Doing differentiation differently?



TesseractThis post compares how we do differentiation with how it’s done elsewhere.

It explores the tension within education policy between autonomy and pedagogical prescription through the ‘forensic analysis’ of recent ministerial speech content.

It flags up the likelihood of further policy tensions following the recent (and welcome) shift from ‘no child left behind’ under the Coalition Government to ‘excellence for all’ under the new Administration.

It is a detailed critique built on evidence and should not be interpreted as critical of any government or office holder. Ministers of all political complexions in all recent governments have felt the need to influence pedagogy. This time round, however, a parallel emphasis on autonomy throws the issue into sharper relief, as does the present role of the EEF and the intended role of a College of Teaching.



This is the last in a set of four educational posts I delayed…

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The ‘Missing 520’



This post assesses the progress of English Russell Group universities in admitting students from areas with low levels of higher education participation.

It reapplies a methodology used previously by the Sutton Trust and the Social Mobility and Child Poverty Commission (SMCPC) to measure the success of these 20 universities in recruiting young, full-time first degree entrants from low participation neighbourhoods (LPNs).

It uses data on recruitment from POLAR3 Quintile 1 (background below) as reported in the UK Performance Indicators for Higher Education (UKPIs). The analysis compares outcomes for 2010/11 with those for 2014/15 to assess progress over the last five years for which data is available.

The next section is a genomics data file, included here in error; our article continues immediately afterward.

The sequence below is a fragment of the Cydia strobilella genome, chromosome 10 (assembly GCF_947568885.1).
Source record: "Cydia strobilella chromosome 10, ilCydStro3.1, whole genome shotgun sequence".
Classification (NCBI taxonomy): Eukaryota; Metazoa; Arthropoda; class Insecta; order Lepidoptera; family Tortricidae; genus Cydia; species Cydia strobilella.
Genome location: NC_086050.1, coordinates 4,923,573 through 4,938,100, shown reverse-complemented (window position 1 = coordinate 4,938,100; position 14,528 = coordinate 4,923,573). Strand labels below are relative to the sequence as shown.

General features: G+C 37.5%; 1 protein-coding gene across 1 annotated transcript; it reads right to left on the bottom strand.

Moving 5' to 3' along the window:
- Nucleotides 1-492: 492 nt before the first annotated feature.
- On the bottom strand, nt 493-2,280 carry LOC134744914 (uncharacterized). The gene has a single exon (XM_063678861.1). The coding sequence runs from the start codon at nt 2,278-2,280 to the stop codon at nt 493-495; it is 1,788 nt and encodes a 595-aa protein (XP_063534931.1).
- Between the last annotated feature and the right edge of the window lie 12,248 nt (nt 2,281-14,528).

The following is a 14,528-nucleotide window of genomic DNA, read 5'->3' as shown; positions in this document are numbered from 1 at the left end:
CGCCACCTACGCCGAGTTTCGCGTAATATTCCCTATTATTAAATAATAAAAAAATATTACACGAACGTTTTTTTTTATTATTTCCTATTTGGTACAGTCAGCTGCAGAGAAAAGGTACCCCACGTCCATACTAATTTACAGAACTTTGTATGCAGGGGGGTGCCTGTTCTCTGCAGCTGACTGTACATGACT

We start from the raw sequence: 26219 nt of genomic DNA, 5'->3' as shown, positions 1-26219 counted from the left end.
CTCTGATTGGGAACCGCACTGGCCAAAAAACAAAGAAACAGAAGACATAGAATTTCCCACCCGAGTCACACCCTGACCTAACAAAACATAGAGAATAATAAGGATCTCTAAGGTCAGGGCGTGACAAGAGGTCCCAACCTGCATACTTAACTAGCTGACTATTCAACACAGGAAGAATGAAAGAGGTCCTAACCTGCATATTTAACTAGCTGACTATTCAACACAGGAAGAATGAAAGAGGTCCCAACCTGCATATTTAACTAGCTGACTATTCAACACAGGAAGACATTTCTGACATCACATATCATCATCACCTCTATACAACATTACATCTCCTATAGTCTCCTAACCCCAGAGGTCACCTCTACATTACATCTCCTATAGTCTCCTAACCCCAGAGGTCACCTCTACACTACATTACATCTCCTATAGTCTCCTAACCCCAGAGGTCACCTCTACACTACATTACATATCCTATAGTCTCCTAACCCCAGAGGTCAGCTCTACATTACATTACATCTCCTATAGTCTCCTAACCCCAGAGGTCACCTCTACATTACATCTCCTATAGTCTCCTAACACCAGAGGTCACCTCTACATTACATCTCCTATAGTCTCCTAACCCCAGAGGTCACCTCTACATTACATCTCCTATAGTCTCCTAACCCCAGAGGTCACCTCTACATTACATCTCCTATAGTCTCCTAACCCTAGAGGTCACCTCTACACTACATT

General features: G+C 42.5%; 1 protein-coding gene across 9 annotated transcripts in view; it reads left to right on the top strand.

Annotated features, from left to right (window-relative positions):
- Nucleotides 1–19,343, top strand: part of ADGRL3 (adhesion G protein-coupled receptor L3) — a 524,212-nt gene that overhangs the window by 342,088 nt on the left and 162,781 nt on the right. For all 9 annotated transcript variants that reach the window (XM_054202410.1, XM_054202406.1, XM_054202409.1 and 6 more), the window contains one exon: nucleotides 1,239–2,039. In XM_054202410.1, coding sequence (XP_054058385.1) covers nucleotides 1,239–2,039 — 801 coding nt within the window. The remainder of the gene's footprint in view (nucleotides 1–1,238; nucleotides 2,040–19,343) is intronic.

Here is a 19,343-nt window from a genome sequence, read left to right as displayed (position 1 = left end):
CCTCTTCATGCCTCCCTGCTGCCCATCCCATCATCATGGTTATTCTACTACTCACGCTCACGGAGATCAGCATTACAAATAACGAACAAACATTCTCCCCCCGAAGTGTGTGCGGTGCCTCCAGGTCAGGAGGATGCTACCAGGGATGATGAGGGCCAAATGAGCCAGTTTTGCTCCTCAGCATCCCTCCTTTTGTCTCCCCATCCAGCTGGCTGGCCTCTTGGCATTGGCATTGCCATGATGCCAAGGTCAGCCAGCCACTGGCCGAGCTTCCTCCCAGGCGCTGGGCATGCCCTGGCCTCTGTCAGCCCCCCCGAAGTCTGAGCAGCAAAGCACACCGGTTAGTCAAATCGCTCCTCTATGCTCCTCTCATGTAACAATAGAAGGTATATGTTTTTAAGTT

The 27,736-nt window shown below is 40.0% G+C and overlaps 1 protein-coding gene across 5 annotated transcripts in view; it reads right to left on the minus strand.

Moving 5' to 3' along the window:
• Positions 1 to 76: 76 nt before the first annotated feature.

Back in 2004 the Sutton Trust published ‘The Missing 3,000 – State Schools Under-Represented at Leading Universities’. From time to time reference to ‘the missing 3,000’ still reappears in the fair access literature.

This calculation was based the performance…

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Why isn’t pupil premium closing excellence gaps?



This post:


  • Reviews the most recent statistical evidence of attainment gaps between disadvantaged high attainers and their peers.
  • Questions why pupil premium is having no impact on these excellence gaps and
  • Proposes action to close the gaps by raising attainment, so improving the life chances of these learners.



I have written extensively about the phenomenon of excellence gaps, which I have defined as:

‘The difference between the percentage of disadvantaged learners who reach a specified age- or stage-related threshold of high achievement – or who secure the requisite progress between two such thresholds – and the percentage of all other eligible learners that do so.’

The first part of this post reviews what the most recent DfE statistical publications reveal about the size of these gaps and the trend over the last few years.

It draws on:

  • SFR 47/2015: National curriculum assessments at key stage 2:…

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Policy Exchange to the Rescue?



This post is mainly about Policy Exchange’s plans for ‘super-selective schools’, as proposed on Total Politics and reprised in Schools Week



Blue_cut-coneIt’s been a strange six months.

Last July I officially retired the Gifted Phoenix Blog and the @GiftedPhoenix Twitter feed, leaving the former open access and converting the latter into a private archive.

I had embarked on both with the notion that consumers of these free services would reciprocate with a steady stream of paid consultancy. But I found myself devoting all my time to producing freebies while the trickle of consultancy work dried up entirely. So after a five-year stint it was time to pull the plug.

In late August I launched my new Eponymous Blog and opened a parallel @TimDracup Twitter feed. I still cover education issues, alongside other interests, but I will only blog or tweet when I have something I particularly want…

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